Even if the name doesn't ring a bell, you've probably seen these falls before in a photo of the iconic fjord at Western Brook Pond in Newfoundland's Gros Morne National Park.

Part of what makes Pissing Mare Falls so spectacular is its lush, rugged natural surroundings. Incidentally, those same features make it rather tricky to access. The easiest way to see them in the flesh is to book a boat ride through the fjord, though be mindful that boat tours are seasonal and subject to the weather cooperating. It's also worth noting that to get to the boat, you'll have to walk a good half hour along a well-maintained trail.

Since Pissing Mare is glacier-fed, it is best viewed in the spring. In the touristy summer season, the volume of water is not quite as impressive.

4. Takakkaw Falls

Takakkaw Falls

The tall, narrow Takakkaw Falls is a sight to behold: at over 300 meters high, this is the second tallest waterfall in all of Canada. This glacier-fed waterfall is one of the highlights in British Columbia's beautiful Yoho National Park.

You can catch a glimpse Takakkaw Falls from the winding road, but to truly experience them, you'll need to hop out of your car and follow a short, paved trail. Follow your ears: the sound of the falls is impossible to miss. Before you know it, you'll be standing in the mist - likely with your mouth agape at the sight before you.

Takakkaw Falls is best viewed in late spring, when the snow and glacier melts, pumping plenty of water down the falls.

5. Helmcken Falls

Helmcken Falls

Tucked away in British Columbia's Cariboo Mountains is one of the nation's most impressive waterfalls, Helmcken Falls. The water here spills over a hollowed-out cliff. Though the falls look great in pictures, it's virtually impossible to capture the drama of the falls in 2D.

It couldn't be easier to get to the falls from the main road and there is a great viewing platform offering the perfect vantage point. You could also continue on to the eight-kilometer (return) Rim Trail to get another perspective of the falls.

You can thank Arthur Wellesley Gray for giving you access to Helmcken Falls: it's largely thanks to him that Wells Gray Provincial Park was created, primarily with the aim of protecting Helmcken Falls. Today, the falls - which are Canada's fourth highest - continue to be the most popular feature in the park.

While spring is often the best season for waterfall-viewing, winter is not a bad time to view Helmcken Falls: phenomenal ice formations develop around the waterfall, creating an incredibly cool (pun intended) effect. It is quite something to see the water of the falls moving crazy-fast, juxtaposed with the frozen ice cone surrounding it.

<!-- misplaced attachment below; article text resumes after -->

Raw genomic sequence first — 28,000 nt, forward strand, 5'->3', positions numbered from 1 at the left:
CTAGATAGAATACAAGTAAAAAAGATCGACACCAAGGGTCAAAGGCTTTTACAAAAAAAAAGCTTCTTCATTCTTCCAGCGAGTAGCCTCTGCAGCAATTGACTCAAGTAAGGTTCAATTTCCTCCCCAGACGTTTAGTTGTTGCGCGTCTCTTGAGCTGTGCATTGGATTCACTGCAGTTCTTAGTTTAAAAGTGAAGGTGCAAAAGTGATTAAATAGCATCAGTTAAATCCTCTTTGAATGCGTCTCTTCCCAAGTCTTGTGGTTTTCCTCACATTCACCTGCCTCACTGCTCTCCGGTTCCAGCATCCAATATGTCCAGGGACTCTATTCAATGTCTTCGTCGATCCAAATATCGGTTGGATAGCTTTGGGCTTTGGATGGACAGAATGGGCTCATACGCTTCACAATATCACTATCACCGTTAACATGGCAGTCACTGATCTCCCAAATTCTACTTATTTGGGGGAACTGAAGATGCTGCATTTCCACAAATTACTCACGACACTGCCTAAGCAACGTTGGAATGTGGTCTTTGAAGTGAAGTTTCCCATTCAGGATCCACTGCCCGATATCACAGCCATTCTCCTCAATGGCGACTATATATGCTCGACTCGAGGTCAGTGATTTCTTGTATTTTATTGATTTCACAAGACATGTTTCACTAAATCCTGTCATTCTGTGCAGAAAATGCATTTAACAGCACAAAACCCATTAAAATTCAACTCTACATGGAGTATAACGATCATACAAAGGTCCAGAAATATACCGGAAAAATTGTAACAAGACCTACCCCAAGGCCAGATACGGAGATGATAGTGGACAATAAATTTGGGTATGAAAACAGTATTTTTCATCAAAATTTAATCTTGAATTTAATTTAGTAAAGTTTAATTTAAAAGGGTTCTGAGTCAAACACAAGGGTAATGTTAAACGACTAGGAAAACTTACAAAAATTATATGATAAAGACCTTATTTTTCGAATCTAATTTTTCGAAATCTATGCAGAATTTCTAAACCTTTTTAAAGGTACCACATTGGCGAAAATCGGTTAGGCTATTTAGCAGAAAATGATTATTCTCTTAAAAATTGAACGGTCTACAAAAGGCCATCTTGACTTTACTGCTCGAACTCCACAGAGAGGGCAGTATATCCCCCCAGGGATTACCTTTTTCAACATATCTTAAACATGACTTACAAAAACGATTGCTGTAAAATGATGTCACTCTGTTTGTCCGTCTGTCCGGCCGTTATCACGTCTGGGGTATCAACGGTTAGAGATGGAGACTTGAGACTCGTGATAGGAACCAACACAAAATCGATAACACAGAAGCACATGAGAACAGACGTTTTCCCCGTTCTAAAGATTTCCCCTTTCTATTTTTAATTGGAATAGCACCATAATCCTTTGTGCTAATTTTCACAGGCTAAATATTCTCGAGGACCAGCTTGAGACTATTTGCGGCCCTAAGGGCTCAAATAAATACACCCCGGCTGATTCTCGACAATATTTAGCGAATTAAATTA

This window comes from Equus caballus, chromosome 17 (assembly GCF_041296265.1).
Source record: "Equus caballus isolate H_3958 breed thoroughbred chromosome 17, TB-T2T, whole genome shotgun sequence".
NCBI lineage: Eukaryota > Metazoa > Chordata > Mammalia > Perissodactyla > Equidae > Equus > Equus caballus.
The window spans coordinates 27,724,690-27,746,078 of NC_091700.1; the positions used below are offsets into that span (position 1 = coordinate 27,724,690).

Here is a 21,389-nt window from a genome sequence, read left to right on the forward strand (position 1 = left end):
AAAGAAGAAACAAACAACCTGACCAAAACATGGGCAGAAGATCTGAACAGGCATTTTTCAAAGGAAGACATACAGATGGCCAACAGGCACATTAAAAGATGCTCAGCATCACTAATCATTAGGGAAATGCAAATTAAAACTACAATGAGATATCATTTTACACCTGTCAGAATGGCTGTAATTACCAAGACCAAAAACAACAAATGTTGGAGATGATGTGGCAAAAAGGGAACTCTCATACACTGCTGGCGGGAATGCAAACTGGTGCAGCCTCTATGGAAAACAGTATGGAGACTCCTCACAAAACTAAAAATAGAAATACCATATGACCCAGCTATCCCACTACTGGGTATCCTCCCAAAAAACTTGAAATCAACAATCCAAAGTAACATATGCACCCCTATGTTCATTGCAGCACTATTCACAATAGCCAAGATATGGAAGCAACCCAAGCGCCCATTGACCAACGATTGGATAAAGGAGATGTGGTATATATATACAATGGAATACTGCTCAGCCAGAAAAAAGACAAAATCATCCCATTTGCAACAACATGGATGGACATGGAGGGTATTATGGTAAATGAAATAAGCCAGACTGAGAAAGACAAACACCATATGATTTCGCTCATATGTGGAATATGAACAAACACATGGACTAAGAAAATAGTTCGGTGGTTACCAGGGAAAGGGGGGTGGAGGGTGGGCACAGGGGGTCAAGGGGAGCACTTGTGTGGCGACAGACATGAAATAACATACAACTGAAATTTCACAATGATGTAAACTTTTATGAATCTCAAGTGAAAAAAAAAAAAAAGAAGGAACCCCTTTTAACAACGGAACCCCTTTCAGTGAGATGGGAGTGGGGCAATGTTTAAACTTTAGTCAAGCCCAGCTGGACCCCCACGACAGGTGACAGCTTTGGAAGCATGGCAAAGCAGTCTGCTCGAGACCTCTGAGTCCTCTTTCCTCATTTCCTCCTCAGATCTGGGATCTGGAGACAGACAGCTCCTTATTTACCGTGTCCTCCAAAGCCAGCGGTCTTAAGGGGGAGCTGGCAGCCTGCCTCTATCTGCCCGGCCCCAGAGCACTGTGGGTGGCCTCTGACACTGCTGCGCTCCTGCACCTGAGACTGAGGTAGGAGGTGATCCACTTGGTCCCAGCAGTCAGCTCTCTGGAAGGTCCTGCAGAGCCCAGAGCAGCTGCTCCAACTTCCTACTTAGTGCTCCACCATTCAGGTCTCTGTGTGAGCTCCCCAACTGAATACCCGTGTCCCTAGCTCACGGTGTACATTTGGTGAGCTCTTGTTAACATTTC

6. Montmorency Falls

Montmorency Falls

Better known as the Chute-Montmorency, Quebec's Montmorency Falls is so majestic that it has its own park, the Montmorency Falls Park. This 83-meter waterfall is fed by the Montmorency River, which drops off into the Saint Lawrence River below.

You couldn't ask for better access to these waterfalls. The park has developed awesome features to capture views from all angles. A wooden staircase follows the falls with several viewpoints along the way, while a suspension bridge spans the top of the waterfalls. You can also catch a cable car from the bottom of the waterfall all the way up to its crest.

And how's this for cool: a Via Ferreta right by the falls allows you to get right up close and personal, as does a zipline that whizzes close enough to the water to feel the mist on your face. If you've ever wanted to interact with a waterfall, Montmorency Falls offers some seriously fun ways to do it.

7. Shannon Falls

Aerial view of Shannon Falls

Shannon Falls is just a short day trip from Vancouver and makes a nice stop if you are on your way to do some sightseeing in Whistler.

There are three different ways to experience British Columbia's Shannon Falls - three levels, if you will.

Level one involves marveling at the 335-meter-high waterfall from the Sea to Sky Highway. If you're heading north from Vancouver to Whistler (or beyond), keep your eyes on the right-hand side of the road to see Shannon Falls, just as you're getting close to Squamish.